This type of thinking goes against everything that I believe as a person which is often your first clue that you are dealing with a core belief or trauma-induced programming.  When you find yourself behaving and making choices that go against your own set of consciously held beliefs, then you might be dealing with core beliefs/deep programming.

Those “thoughts” are “programming” at its finest.  How are these core beliefs/programming fortified and glued in place? Through trauma.  And, sometimes the trauma is extreme, but it doesn’t have to be in order for it to be effective.  For example, a child may witness a parent physically abuse the other parent.  It is traumatic for children to witness abuse in their families, but imagine that there were words spoken as well.  In addition to the physical abuse, perhaps one parent saw the child crying at seeing the abuse.  Suddenly, the abusive parent shouts at the child while raising a fist, “You better stop crying, or I’ll give you something to cry about!”

What belief might have been planted here in this moment? There may have been many fears and insecurities related to safety and an emerging belief that one parent is an all-power perpetrator.  What about something else like, “If I show weakness or emotion, then I’ll be hurt,” or “If I attempt to stand up for myself, then I’ll be threatened and possibly hurt.”  There are other possibilities in terms of parentification or even failed parentifcation.  Helplessness.  Powerlessness.  Ontological fear.  Fear of death.

The now fallen Bill Cosby once joked in a stand-up routine that his father told him when he was a child that he could take him out of this world just as easily as he brought him into the world.  What’s more, he could make another one who looked just like him.  So, as if his father were the great Santa Claus in the sky, he better watch out.  He better not cry.  He was watching lest he be “taken out”.  His late 1970s delivery of this joke was humorous in its extremity, but it was funny because it was true in the sense that children actually believe their parents when they say things like this.  Parents are as God to their children for a long time.  What we see and hear from them as young children roots itself in our subconsciousness and influences us for years.  It does not matter if it’s the embodiment of deception.  It doesn’t matter if we cognitively and consciously disagree with it.  If your emotions believe it to be true, then you will be a house divided prone to self-sabotage and fumbling your way through myriad missed opportunities.  This is the power of deep programming aka core beliefs.

So, what did I do with that deep core belief that told me at key moments in my life that I was expendable? Eventually, I had to sit with it.  It rose to the surface numerous times at the tail end of my marriage.  After the last sexual assault, I truly felt expendable.  Worth nothing.  When my doctor told me that I needed pelvic floor corrective surgery due to years of sexual violence, I felt…broken in a distinct way.  It was so profoundly personal.  I sat with that belief.  I sat with all the emotions that came with it, and, truthfully, I wanted to die.  Throughout most of 2016 I wanted to die.  I looked back over the landscape of my life, and I felt inordinate anguish.  How did I get to this point? What the hell happened?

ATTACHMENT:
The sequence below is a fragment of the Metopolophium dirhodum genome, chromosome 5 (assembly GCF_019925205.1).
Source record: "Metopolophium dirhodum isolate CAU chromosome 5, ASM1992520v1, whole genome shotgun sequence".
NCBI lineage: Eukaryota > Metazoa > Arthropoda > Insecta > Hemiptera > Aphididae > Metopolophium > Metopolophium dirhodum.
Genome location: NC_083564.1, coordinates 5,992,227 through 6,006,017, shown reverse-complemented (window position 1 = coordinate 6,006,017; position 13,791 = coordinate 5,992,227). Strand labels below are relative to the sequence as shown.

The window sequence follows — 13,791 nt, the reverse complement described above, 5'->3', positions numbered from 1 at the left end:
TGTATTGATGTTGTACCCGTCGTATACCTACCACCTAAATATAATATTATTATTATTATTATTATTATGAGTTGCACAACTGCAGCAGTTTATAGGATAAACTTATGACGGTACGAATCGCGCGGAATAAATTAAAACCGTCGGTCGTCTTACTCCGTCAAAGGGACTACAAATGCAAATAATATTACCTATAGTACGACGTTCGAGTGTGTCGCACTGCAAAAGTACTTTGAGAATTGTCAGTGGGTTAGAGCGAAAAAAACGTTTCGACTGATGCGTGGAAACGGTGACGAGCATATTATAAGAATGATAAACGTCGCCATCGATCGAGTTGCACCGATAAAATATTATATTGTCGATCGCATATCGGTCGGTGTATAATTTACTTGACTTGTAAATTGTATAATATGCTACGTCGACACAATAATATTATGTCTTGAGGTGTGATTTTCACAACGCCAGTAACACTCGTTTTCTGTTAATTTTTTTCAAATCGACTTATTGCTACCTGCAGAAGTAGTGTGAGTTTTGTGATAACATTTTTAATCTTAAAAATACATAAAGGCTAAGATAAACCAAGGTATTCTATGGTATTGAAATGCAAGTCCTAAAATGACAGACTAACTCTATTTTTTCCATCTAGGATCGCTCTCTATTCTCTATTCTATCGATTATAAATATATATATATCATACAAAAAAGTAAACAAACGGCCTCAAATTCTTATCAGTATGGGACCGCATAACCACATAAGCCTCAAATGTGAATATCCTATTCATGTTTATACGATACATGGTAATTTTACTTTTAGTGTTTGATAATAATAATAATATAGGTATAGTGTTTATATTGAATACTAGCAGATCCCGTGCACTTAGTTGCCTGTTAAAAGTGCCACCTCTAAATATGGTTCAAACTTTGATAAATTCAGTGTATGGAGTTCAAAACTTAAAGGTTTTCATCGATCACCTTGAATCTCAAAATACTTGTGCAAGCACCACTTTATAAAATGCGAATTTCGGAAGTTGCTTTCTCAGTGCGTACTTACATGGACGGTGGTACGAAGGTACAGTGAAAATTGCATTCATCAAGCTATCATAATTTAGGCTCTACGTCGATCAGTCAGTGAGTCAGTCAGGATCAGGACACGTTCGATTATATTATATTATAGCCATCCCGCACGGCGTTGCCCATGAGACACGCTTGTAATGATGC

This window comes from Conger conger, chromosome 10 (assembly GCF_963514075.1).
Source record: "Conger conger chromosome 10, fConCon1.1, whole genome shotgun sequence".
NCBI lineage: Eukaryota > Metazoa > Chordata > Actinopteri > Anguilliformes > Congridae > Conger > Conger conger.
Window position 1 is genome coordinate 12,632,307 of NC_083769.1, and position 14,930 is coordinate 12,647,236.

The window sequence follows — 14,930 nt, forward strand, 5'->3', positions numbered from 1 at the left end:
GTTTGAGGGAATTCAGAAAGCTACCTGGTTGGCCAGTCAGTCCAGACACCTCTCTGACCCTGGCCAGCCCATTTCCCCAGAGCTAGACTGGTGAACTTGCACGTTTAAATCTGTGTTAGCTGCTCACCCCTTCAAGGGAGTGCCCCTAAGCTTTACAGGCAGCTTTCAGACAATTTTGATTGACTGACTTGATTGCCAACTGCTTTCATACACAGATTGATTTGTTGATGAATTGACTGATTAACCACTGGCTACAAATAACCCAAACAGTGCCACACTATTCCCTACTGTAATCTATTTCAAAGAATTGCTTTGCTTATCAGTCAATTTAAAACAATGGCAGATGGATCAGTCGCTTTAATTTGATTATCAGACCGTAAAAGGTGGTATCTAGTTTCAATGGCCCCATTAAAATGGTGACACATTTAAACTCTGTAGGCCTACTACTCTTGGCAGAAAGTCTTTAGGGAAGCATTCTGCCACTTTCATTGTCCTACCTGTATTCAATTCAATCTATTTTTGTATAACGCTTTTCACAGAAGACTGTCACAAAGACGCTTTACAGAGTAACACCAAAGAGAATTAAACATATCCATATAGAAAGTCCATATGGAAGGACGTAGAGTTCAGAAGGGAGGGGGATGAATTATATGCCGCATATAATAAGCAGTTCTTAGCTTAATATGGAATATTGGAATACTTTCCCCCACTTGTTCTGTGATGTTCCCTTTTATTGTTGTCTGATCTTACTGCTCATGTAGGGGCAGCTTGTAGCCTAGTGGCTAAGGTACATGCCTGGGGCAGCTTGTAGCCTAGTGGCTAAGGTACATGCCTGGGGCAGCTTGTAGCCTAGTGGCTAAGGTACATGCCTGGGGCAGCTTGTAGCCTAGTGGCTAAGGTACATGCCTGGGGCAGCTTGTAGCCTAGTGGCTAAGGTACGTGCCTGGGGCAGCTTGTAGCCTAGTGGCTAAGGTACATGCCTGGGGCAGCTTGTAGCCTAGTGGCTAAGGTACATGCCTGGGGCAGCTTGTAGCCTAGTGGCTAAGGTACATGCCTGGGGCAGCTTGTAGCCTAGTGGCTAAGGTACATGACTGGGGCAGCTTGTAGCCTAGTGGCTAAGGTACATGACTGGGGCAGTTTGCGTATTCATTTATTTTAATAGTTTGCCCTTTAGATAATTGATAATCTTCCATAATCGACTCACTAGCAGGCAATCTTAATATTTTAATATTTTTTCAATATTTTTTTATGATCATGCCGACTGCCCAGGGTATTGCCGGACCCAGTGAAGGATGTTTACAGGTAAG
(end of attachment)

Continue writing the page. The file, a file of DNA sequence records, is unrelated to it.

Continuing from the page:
But then my therapist said something to me.  He asked me why I fought so hard to get out of captivity after I was abducted.  He asked me why I fought so hard to get out of my marriage once I realized it was not good for me.  Why did I leave both my parents behind? Why did I make those decisions? I didn’t want to answer.  I felt too vulnerable to speak about any of it.  Frankly, I was tired of discussing my weird life.  I have lived a weird life, and I grow tired of it sometimes.

After much prodding, I finally answered, “I fought and continue to fight because…I’m just not going out like that.  I won’t let these bad people get the best of me.  I just…won’t.”

“So then…you don’t honestly believe any of it then, do you? You wouldn’t fight so hard if you truly believed that you were expendable.  You fight so hard to prove that you are, in fact, the very opposite.  The anguish you feel then is because the people who were supposed to love and support you have never seen you for who you are.  For the girl and woman you see yourself to be, and that is the heart of your pain.  You know the truth, and they only know the lies.  You feel such pain because you don’t know what it’s like to be truly seen, and the invisibility is too much sometimes.”

And there it was.  My father’s core belief that I was expendable because he was expendable never truly settled into me.  I fought so hard to prove him wrong because I wanted what everyone wants from a father.  If I couldn’t get love from him, then I, at the very least, wanted acceptance.  Please, just see me! I couldn’t even get that.  I would always be disposable, and, in a way, that was true for my mother as well.  If I did not meet her needs and make her happy, then I was worth little to nothing.  This was reinforced in my marriage repeatedly.  Being ignored for almost three years tapped into that latent belief that I was expendable and resurrected it.  I felt like the walking dead.  A ghost.  Present but never seen.

This is why it is imperative that you stop running from what pains you and learn to tolerate your own personal distress.  It is within your inner turmoil that your answers lie because that which you fight in terms of your own inner demons may be the very thing that is saving you.  We may feel a certain thing to such a degree that it pushes us beyond our perceived limits, but our inner fight is there, too, attempting to prove to us that what we feel isn’t true at all.  We are, in fact, worth something.  We are, in fact, worth knowing, loving, accepting, and fighting for.  The anger we feel that is often internalized and experienced as depression and desolation screams this out at us.